Urinary tract infections (UTIs) are infections that affect a part of the urinary tract. UTIs are some of the most common bacterial infections and affect 150 million people each year worldwide. They occur more often in women than in men, at a ratio of 8:1. Approximately 50-60 percent of women have reported at least one UTI in their lifetime. Urinary tract infections occur most frequently between the ages of 16 and 35 years of age and recurrences are common.
Categorisation Of Urinary Tract Infections
UTIs are categorised as either uncomplicated or complicated.
Uncomplicated UTIs generally affect people who are otherwise healthy and have no structural or neurological urinary tract abnormalities. They are differentiated into two categories. If it affects the lower urinary tract it is known as a bladder infection (cystitis) and if it affects the upper urinary tract it is known as a kidney infection (pyelonephritis).
Complicated UTIs is when an infection occurs with an abnormal urinary tract such as urinary obstruction, urinary retention, renal failure, pregnancy, presence of foreign body such as catheter etc. In the United States, 70-80 percent of complicated UTIs are attributed to indwelling catheters.
Symptoms Of Urinary Tract Infections
People with lower urinary tract infection may suffer from
- Dysuria, burning with urination
- Frequent urination in the absence of vaginal discharge
- Painful urination
- Pain above the pubic bone or in the lower back
People with an upper urinary tract infection may suffer from the symptoms of lower UTIs along with
- Flank pain
Causes Of Urinary Tract Infections
80-85 percent of community-acquired UTIs are caused by Escherichia coli (E. coli). Recurrent UTIs are defined as three UTIs within a 12 month period or two UTIs within a 6 month period. Recurrent UTIs are mainly caused by the reinfection by the same pathogen. Having frequent sexual intercourse is one of the main risk factors for recurrent UTIs. Sexual activity is the cause of 75-90 percent of bladder infection and the risk of infection is related to the frequency of sexual intercourse.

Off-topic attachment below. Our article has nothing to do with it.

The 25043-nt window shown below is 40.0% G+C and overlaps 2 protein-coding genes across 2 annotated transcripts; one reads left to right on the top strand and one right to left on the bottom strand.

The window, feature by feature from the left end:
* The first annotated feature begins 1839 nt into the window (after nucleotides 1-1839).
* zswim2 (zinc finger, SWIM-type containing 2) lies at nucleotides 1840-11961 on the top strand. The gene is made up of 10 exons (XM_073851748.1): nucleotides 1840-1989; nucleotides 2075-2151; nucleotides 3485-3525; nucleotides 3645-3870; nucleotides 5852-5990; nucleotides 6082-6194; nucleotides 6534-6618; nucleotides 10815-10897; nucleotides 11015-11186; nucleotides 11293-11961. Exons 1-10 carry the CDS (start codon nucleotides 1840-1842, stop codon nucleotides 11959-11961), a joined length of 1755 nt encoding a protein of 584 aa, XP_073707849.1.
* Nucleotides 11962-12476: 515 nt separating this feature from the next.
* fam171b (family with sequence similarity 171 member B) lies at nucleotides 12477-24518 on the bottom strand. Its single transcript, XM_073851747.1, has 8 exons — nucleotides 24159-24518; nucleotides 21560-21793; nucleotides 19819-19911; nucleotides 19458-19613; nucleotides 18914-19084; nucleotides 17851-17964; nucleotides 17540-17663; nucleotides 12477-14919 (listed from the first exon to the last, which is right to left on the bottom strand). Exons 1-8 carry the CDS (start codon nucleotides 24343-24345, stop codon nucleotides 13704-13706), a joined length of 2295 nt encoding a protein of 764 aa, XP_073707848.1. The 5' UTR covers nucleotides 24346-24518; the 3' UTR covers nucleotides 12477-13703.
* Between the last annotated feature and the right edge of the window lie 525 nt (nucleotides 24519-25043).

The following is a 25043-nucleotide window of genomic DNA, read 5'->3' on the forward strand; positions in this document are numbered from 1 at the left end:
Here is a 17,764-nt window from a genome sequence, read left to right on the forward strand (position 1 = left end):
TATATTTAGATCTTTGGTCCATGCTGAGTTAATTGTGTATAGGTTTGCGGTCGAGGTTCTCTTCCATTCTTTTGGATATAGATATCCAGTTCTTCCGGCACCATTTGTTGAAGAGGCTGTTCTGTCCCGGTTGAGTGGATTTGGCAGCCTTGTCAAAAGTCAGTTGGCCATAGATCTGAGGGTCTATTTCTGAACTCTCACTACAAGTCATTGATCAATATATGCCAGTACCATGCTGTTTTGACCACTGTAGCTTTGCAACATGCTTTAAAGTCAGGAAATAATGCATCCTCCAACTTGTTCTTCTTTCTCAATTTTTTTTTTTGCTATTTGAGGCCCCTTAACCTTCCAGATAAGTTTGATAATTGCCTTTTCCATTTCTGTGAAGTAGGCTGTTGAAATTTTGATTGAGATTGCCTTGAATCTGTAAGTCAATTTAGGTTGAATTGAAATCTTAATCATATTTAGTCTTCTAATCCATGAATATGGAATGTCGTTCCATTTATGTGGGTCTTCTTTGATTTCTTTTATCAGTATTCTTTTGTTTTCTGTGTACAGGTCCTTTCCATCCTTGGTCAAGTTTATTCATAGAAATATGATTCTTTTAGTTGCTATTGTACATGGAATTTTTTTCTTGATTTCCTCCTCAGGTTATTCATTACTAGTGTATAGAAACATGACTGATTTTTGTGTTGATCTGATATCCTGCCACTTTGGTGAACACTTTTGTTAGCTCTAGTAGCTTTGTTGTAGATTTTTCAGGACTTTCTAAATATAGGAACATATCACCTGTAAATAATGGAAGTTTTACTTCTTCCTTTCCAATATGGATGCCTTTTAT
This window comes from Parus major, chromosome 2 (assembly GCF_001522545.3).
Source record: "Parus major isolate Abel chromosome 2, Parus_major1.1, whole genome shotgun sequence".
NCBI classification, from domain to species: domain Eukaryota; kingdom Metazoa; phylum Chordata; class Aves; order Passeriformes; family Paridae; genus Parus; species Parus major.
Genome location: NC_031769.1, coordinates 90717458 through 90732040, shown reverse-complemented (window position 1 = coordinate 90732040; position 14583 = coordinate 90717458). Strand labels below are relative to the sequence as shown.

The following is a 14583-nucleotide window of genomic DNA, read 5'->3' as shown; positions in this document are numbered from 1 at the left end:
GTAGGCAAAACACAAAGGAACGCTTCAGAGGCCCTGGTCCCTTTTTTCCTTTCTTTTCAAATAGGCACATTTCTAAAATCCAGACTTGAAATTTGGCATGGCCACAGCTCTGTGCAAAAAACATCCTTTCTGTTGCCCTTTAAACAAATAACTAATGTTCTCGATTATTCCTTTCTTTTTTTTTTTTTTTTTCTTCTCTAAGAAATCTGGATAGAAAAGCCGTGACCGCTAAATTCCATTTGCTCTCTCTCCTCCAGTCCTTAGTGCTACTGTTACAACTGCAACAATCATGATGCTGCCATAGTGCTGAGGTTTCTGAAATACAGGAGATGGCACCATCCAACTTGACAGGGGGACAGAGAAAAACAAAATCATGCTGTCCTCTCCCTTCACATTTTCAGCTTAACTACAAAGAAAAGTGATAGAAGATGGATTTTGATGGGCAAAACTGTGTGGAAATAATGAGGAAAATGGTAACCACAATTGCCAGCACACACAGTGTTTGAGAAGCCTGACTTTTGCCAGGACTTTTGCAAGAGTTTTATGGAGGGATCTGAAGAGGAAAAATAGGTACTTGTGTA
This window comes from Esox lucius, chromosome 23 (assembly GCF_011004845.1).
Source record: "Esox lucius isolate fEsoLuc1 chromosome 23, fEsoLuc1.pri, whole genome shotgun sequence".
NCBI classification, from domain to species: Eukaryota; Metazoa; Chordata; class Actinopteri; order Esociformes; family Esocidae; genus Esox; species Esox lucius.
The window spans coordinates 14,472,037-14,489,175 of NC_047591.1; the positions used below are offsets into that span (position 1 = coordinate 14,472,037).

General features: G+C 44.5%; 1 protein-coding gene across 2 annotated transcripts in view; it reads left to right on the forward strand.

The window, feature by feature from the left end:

The bacteria that causes UTIs typically enters the bladder via the urethra, infection may also occur via the blood or lymph.
Preventing Urinary Tract Infections
- Drinking plenty of fluids, around 2 to 3 litres every day.
- Use alternative contraception method that does not include spermicide as it may kill off Lactobacilli, which is a beneficial bacteria in the vagina. Killing off Lactobacilli makes it easier for E. coli to move in.
- Urinate immediately after sexual intercourse.
- For recurrent UTIs, both taking a short course of antibiotics for each infection or a prolonged course of daily antibiotics are effective. Taking antibiotics used to treat UTIs is the most reliable way of dealing with recurrences.
- Research suggests that drinking cranberry juice may decrease the number of UTIs for people with recurrent UTIs.
Recurrent Urinary Tract Infections
25-30 percent of the women who have had a UTI reported that the infection returned within six months. According to infectious diseases specialist, Dr Kalpana Gupta “Recurrent UTIs aren’t due to poor hygiene or something else that women have brought on themselves. Some women are just prone to UTIs.”
Risk factors for UTIs vary with age. Before menopause, the most common risk factors are sexual intercourse and the use of spermicide. After menopause, the numbers of Lactobacilli decline naturally. Genetics also play a role as having a relative who has frequent UTIs is a risk factor.